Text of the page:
Can Coyotes Affect Deer Populations in Southeastern North America?
Article first published online: 13 DEC 2010
2010 The Wildlife Society
The Journal of Wildlife Management
Volume 74, Issue 5, pages 929–933, July 2010
How to Cite
KILGO, J. C., RAY, H. S., RUTH, C. and MILLER, K. V. (2010), Can Coyotes Affect Deer Populations in Southeastern North America?. The Journal of Wildlife Management, 74: 929–933. doi: 10.2193/2009-263
- Issue published online: 13 DEC 2010
- Article first published online: 13 DEC 2010
- Canis latrans;
- Odocoileus virginianus;
- Savannah River Site;
- South Carolina;
- white-tailed deer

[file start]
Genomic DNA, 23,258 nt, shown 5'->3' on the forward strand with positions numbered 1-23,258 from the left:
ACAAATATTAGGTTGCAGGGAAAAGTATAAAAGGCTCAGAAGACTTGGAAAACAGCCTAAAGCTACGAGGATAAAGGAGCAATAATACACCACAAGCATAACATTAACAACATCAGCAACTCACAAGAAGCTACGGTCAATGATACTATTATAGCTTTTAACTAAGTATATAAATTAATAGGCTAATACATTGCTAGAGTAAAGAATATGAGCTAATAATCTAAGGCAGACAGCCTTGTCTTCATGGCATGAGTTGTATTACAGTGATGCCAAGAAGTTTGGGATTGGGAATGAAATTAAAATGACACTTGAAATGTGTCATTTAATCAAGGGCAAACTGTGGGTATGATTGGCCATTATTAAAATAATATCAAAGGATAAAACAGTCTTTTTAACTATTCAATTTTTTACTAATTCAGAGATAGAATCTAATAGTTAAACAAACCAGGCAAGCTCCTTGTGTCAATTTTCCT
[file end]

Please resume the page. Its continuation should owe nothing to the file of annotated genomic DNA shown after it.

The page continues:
ABSTRACT The coyote (Canis latrans) is a recent addition to the fauna of eastern North America, and in many areas coyote populations have been established for only a decade or two. Although coyotes are known predators of white-tailed deer (Odocoileus virginianus) in their historic range, effects this new predator may have on eastern deer populations have received little attention. We speculated that in the southeastern United States, coyotes may be affecting deer recruitment, and we present 5 lines of evidence that suggest this possibility. First, the statewide deer population in South Carolina has declined coincident with the establishment and increase in the coyote population. Second, data sets from the Savannah River Site (SRS) in South Carolina indicate a new mortality source affecting the deer population concurrent with the increase in coyotes. Third, an index of deer recruitment at SRS declined during the period of increase in coyotes. Fourth, food habits data from SRS indicate that fawns are an important food item for coyotes during summer. Finally, recent research from Alabama documented significant coyote predation on fawns there. Although this evidence does not establish cause and effect between coyotes and observed declines in deer recruitment, we argue that additional research should proactively address this topic in the region. We identified several important questions on the nature of the deer—coyote relationship in the East.